pg 432
"In light of Steinberg’s work, it was telling that, while the idea of youth as an

essentialized period of disruptive change was echoed by some of my respon-

dents, particularl y in terms of rebellion, it was conspicuous how few respondents

discussed this conceptualization of adolescence in terms of biology. The topic

only arose when prompted, suggesting that it may be just too obvious, for some

it may be an area of discomfort, it is less central than many might think, and/or

these hormonal changes are as constructed as adolescence itself. In follow-up

interviews, I asked why it might be that people had not commented on bodily

or hormonal changes in earlier interviews. Rita and Elizabet h both suggested

that perhaps people feel that this area is private. Jazz and Angela both said that

bodily and/or hormonal changes were not that important to their experiences of

adolescence and those experiences of their friends"

Raby throughout this piece references Steinberg works, I agree with Raby and think that this evidence is quit telling. No one ever wants to talk about biological changes in teens, although I think they are quit obvious and that maybe why they are not mentioned as much? When she quotes the two teen ages girls about this topic they both said how they did not understand what people meant when then mentioned changes, or hormones, until after they had experienced it for themselves. We know as adults that teens are going through changes, but no teen wants to admit that they are changing, I don't think teens ever want to admit anything that may make them feel uncomfortable. I live in a very open family and rebellious acts, and bodily changes were always talked about and mentioned to everyone. God forbid one of my cousins or my sisters got their periods, everyone in the family knew about it a day later, nothing was really private in my family.

pg 433

"Less prominent in the more sensationalistic media, but nonetheless present in

much literature on teens is the concept of teenager s as ‘becoming’, usually

discussed in terms of self-discovery and/or identity formation. As Vienna


they assume that all teenagers rebel just because this is the age when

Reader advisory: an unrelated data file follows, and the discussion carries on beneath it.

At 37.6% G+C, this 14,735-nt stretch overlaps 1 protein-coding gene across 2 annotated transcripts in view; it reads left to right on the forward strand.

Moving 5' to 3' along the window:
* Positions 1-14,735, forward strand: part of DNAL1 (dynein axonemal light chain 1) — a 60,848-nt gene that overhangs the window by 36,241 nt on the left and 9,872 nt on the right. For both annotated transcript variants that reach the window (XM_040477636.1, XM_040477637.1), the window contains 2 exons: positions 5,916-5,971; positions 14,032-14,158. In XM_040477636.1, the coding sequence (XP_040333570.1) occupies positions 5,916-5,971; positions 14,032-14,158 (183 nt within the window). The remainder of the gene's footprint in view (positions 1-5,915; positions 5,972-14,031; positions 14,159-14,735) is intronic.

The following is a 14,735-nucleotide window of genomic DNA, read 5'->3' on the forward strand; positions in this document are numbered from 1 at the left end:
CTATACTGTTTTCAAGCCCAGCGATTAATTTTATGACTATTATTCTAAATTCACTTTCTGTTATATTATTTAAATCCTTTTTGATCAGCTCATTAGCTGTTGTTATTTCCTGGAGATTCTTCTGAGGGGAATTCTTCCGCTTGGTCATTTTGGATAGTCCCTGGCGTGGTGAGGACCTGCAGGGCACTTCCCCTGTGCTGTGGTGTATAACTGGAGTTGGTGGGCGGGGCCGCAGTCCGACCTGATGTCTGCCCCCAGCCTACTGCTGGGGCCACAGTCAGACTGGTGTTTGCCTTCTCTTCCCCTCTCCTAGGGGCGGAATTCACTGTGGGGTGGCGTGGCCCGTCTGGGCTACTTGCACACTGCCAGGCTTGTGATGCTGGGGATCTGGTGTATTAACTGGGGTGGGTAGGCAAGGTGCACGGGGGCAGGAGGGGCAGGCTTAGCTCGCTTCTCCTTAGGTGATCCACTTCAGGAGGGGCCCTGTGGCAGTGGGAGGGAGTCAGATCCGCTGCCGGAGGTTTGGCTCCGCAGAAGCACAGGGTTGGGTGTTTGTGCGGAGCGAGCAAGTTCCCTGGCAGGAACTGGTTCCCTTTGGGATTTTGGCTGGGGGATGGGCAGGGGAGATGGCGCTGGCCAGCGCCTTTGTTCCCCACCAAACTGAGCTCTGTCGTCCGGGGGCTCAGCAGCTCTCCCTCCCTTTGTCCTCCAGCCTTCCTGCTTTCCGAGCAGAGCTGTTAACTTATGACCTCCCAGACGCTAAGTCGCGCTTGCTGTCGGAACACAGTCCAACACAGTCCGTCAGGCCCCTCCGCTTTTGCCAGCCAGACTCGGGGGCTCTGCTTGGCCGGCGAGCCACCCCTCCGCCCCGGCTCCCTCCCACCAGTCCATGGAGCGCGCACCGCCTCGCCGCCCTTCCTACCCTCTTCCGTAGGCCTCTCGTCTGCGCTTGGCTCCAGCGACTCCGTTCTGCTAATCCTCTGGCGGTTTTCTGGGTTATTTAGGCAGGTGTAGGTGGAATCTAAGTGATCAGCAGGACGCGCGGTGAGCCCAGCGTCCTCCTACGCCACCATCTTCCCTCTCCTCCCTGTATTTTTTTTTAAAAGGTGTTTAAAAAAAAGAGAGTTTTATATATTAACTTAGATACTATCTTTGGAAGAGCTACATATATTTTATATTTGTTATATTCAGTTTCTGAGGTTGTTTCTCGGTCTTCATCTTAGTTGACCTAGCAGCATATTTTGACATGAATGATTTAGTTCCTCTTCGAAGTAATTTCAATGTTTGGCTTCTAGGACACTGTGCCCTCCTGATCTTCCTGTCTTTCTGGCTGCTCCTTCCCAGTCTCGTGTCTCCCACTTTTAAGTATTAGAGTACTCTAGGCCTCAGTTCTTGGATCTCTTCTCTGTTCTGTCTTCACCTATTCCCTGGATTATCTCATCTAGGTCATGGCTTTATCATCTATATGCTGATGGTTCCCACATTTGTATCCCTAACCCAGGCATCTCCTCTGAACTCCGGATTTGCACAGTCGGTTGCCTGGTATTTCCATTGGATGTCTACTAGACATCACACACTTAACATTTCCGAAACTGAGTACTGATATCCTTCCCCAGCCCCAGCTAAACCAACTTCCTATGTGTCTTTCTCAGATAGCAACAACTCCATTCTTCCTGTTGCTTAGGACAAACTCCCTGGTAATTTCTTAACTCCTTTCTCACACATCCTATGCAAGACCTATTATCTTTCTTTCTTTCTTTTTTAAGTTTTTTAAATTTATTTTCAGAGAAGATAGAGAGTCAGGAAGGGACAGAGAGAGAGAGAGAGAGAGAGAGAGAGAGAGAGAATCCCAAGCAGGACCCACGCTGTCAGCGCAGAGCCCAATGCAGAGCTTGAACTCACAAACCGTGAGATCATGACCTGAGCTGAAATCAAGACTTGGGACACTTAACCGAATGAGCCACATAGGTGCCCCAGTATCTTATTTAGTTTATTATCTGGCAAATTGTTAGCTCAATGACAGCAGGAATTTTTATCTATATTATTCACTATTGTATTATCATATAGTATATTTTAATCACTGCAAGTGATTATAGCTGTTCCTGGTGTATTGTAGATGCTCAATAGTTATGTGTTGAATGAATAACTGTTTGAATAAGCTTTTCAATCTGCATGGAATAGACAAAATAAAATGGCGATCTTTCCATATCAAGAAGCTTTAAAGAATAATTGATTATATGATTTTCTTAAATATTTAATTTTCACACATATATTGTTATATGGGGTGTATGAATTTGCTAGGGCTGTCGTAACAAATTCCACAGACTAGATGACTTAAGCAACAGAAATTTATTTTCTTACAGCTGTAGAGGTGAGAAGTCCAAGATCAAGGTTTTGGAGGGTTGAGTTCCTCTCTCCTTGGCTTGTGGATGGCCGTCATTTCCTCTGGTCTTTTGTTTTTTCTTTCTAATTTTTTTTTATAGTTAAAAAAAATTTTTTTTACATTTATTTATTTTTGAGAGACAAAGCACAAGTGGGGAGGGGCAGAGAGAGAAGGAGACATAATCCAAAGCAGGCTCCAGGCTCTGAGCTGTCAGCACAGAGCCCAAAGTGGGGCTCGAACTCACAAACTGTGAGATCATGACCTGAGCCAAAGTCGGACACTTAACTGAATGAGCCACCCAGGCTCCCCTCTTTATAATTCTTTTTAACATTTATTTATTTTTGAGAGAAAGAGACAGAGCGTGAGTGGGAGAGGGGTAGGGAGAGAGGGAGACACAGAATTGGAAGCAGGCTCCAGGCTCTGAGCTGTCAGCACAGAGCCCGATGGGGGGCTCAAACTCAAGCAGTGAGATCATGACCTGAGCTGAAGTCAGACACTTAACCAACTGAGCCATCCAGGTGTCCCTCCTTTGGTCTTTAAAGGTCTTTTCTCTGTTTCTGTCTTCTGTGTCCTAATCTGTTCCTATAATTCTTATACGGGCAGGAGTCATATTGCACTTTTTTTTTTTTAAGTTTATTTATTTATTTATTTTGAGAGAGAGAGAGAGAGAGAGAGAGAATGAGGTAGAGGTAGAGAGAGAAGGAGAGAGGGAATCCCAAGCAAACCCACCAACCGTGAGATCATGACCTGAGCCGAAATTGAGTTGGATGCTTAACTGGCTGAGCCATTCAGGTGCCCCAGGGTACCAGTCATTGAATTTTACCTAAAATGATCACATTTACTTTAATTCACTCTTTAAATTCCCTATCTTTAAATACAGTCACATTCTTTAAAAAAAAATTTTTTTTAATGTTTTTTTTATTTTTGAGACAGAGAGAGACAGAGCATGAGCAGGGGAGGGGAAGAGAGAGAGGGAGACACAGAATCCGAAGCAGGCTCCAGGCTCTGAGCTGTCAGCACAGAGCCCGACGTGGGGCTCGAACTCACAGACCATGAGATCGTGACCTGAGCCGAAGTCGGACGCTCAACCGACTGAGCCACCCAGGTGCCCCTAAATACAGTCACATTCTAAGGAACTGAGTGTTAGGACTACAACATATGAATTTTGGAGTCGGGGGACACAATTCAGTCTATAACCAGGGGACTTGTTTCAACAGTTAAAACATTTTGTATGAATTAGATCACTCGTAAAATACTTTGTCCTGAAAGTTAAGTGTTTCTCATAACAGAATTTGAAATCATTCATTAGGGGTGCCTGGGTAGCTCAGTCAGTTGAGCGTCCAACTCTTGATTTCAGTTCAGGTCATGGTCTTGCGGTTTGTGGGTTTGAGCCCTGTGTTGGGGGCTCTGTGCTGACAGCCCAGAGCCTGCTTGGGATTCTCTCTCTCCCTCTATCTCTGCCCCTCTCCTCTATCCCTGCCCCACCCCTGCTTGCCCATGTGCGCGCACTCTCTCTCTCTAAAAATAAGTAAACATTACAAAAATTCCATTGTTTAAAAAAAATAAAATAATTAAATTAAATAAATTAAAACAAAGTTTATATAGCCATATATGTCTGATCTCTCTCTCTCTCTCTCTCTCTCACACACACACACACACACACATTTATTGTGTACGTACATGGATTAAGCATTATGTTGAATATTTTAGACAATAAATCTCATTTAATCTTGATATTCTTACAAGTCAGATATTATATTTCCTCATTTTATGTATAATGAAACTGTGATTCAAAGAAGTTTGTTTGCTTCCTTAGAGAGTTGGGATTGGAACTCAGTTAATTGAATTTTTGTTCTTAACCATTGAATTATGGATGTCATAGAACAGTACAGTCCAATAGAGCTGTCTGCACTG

we start to become our own person. Like 12, 13 you really start thinking

about things for yourself and not necessarily doing everything that

your parent s do, you know? Becoming more independent To Lesko

(1996b) , youth are perceived always in terms of what they are becom-

ing, rather than what they are being: they are potential, not yet fully

formed. "

What this quote means to me is that when it comes to teenagers a lot of what they are depends on a continuous assumption of how they are supposed to be or what they must be like because of the age group the fall into. When I was a teenager I was not allowed to go anywhere or do anything unless my mom new the parents of the other child and she would drop me off places and wait for me outside, I lived in a very strict household, I think it all depends on what the teenager is allowed to do that will essentially determine their outcome. Not EVERY teenager is rebellious and does bad things, but that is what most people assume. The good things teenagers might do isn't shown on the news, but the spray painted city walls are. What friends of the teenagers do and say is very important, and I don't think much of anything else matters. It depends on who they get involved with and become friends with. The city I live in has many sterotypes, and all the public schools are bad, and the education stinks, but i always succeeded and did well and it was because of the group of friends as a teen that I got myself friendly with.